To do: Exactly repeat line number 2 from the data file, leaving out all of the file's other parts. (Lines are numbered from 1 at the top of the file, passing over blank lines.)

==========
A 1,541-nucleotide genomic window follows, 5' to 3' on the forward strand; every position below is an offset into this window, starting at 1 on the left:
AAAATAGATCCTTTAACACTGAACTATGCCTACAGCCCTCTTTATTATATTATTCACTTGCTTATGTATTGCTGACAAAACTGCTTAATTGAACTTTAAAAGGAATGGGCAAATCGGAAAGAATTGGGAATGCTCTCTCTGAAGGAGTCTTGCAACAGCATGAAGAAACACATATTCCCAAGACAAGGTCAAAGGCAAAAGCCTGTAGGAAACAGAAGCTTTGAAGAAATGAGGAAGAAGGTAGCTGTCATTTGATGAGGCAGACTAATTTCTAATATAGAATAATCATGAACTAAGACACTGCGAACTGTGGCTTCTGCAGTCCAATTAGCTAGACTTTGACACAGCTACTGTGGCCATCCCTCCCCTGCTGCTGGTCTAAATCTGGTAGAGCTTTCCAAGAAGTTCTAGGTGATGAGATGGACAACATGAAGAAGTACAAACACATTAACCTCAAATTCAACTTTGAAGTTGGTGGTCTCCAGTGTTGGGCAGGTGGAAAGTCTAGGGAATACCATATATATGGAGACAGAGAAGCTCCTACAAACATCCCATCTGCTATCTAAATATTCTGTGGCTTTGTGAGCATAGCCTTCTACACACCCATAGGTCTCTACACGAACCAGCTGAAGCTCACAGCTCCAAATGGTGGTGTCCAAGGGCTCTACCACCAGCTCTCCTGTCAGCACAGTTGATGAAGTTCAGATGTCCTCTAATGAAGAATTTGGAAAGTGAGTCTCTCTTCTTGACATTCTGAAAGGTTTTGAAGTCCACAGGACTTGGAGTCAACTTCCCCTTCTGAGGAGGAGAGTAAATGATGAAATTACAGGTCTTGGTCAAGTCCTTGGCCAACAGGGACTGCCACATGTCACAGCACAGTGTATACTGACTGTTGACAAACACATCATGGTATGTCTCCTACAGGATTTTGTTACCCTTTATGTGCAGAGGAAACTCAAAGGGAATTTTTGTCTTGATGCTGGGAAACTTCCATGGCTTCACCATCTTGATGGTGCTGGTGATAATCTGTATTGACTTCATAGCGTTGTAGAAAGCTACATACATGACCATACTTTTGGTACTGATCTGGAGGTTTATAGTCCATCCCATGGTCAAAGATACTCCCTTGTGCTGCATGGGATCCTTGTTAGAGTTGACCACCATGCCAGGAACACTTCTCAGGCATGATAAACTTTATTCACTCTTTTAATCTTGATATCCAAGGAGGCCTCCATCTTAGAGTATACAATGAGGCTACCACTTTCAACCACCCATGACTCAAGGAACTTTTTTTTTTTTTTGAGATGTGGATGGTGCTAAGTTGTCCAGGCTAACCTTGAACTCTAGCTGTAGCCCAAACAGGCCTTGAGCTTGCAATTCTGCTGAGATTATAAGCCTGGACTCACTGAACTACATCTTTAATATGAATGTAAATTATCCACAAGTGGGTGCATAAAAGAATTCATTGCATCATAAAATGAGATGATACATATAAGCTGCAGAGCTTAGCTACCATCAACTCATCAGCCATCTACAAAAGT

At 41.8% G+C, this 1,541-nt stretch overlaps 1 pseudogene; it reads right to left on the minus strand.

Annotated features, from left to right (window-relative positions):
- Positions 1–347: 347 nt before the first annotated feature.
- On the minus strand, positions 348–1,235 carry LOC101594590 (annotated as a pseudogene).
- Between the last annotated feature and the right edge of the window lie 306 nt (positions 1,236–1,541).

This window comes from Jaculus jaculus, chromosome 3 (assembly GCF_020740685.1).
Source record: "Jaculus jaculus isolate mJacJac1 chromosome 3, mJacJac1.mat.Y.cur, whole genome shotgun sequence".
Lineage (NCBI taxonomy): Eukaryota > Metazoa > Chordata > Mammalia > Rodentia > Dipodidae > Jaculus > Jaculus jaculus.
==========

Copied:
AAAATAGATCCTTTAACACTGAACTATGCCTACAGCCCTCTTTATTATATTATTCACTTGCTTATGTATTGCTGACAAAACTGCTTAATTGAACTTTAAAAGGAATGGGCAAATCGGAAAGAATTGGGAATGCTCTCTCTGAAGGAGTCTTGCAACAGCATGAAGAAACACATATTCCCAAGACAAGGTCAAAGGCAAAAGCCTGTAGGAAACAGAAGCTTTGAAGAAATGAGGAAGAAGGTAGCTGTCATTTGATGAGGCAGACTAATTTCTAATATAGAATAATCATGAACTAAGACACTGCGAACTGTGGCTTCTGCAGTCCAATTAGCTAGACTTTGACACAGCTACTGTGGCCATCCCTCCCCTGCTGCTGGTCTAAATCTGGTAGAGCTTTCCAAGAAGTTCTAGGTGATGAGATGGACAACATGAAGAAGTACAAACACATTAACCTCAAATTCAACTTTGAAGTTGGTGGTCTCCAGTGTTGGGCAGGTGGAAAGTCTAGGGAATACCATATATATGGAGACAGAGAAGCTCCTACAAACATCCCATCTGCTATCTAAATATTCTGTGGCTTTGTGAGCATAGCCTTCTACACACCCATAGGTCTCTACACGAACCAGCTGAAGCTCACAGCTCCAAATGGTGGTGTCCAAGGGCTCTACCACCAGCTCTCCTGTCAGCACAGTTGATGAAGTTCAGATGTCCTCTAATGAAGAATTTGGAAAGTGAGTCTCTCTTCTTGACATTCTGAAAGGTTTTGAAGTCCACAGGACTTGGAGTCAACTTCCCCTTCTGAGGAGGAGAGTAAATGATGAAATTACAGGTCTTGGTCAAGTCCTTGGCCAACAGGGACTGCCACATGTCACAGCACAGTGTATACTGACTGTTGACAAACACATCATGGTATGTCTCCTACAGGATTTTGTTACCCTTTATGTGCAGAGGAAACTCAAAGGGAATTTTTGTCTTGATGCTGGGAAACTTCCATGGCTTCACCATCTTGATGGTGCTGGTGATAATCTGTATTGACTTCATAGCGTTGTAGAAAGCTACATACATGACCATACTTTTGGTACTGATCTGGAGGTTTATAGTCCATCCCATGGTCAAAGATACTCCCTTGTGCTGCATGGGATCCTTGTTAGAGTTGACCACCATGCCAGGAACACTTCTCAGGCATGATAAACTTTATTCACTCTTTTAATCTTGATATCCAAGGAGGCCTCCATCTTAGAGTATACAATGAGGCTACCACTTTCAACCACCCATGACTCAAGGAACTTTTTTTTTTTTTTGAGATGTGGATGGTGCTAAGTTGTCCAGGCTAACCTTGAACTCTAGCTGTAGCCCAAACAGGCCTTGAGCTTGCAATTCTGCTGAGATTATAAGCCTGGACTCACTGAACTACATCTTTAATATGAATGTAAATTATCCACAAGTGGGTGCATAAAAGAATTCATTGCATCATAAAATGAGATGATACATATAAGCTGCAGAGCTTAGCTACCATCAACTCATCAGCCATCTACAAAAGT